Max: That’s awesome! But what is the challenging part?
Bria: Commuting around to different locations can be challenging at times.
Max: What is your personal yoga practice like these days?
Bria: Being a yoga teacher really is a lifestyle. It’s much more than a job. So keeping up my personal connection to yoga is key. As best I can, I try to practice what I call “the yoga of real life.” Staying present, even in challenging moments. When I get thrown off, I now know now how to find my way back to center. It’s really deep self-care. Loving myself is also a practice. I certainly have my struggles, but overall, life is more peaceful for me because I honor myself in a deeper, more profound way. That relationship we have with ourselves is the center of everything: how we see the world, how we relate to others, how we show up.
So that’s a deep answer. More practically:
I also study intensely with a teacher colleague of mine, about twice a week. Isaac really challenges me in my practice, while also encouraging me to listen to my body. I do a few stretches daily and also try to Reiki myself daily to keep my energy levels flowing in a healthy way.
I also practice restorative yoga and/or yoga nidra 2-4 times a week. My life is very active, so dedicating time to recharge is absolutely vital.
Max: How does the Hudson Valley fit into your life?
Bria: I come to the Hudson Valley as much as I can to rejuvenate, refresh, and reboot my body, mind, and spirit. The Hudson Valley is a refuge for me. It’s the place where I met my love. It’s also a place where I host yoga retreats, and these experiences have been a rich source of growth for my clients, and also for me as a teacher. I sense that as my career and life expand, I can spend more and more time here, both solo, with my loved ones, and with clients.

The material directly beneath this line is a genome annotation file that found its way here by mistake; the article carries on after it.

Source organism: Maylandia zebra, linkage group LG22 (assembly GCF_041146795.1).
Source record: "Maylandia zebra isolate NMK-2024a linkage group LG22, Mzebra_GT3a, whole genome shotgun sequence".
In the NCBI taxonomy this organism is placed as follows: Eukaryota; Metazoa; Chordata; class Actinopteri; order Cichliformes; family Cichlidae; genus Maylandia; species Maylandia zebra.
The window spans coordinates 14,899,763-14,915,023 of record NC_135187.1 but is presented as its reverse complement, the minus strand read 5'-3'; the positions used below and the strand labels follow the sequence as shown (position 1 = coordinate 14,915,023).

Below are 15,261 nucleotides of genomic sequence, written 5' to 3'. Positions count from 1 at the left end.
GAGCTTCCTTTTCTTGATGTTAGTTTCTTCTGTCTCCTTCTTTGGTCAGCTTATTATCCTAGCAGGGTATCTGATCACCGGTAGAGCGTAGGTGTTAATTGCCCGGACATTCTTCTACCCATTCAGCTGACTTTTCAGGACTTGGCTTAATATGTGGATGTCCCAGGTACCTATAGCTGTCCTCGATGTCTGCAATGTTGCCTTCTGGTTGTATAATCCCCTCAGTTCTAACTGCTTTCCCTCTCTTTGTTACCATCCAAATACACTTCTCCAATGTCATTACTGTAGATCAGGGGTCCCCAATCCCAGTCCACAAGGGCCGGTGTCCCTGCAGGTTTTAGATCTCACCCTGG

Max: What new projects do you have in the works?
Bria: I’m working on my first book, which is super exciting. (I had a pre-yoga career as a journalist, and it feels great to get back to writing and researching).
I also am developing a college level class on yoga, so soon enough, you can call me Professor Tavakoli.
More and more, I’m teaching other teachers, particularly as a teacher trainer.
As always, I’m hosting retreats. My next spring weekend retreat in Cornwall-on-Hudson is slated for April 20-22, 2018.
Max: What three words describe your top values?
Max: What are some of your non-yogic passions and/or guilty pleasures?
Bria: I love cooking. Persian food in particular. My dad is from Iran, and I love exploring my family’s culinary heritage. This is SO random, but I play a mean game of corn hole. I also really enjoy playing pool and re-finishing furniture. Wine intrigues me. I plan to learn a lot more about that someday. And I love to travel. This year, I took a solo trip to Berlin, Prague, and Krakow, Poland. I once spent six months in India and Thailand.
My guiltiest pleasure is fried chicken. It’s my kryptonite!
Max: How can our readers reach you?
@BriasWorldYoga on social media
Max: Thank You, Bria! I’ll see you at one of your next yoga retreats!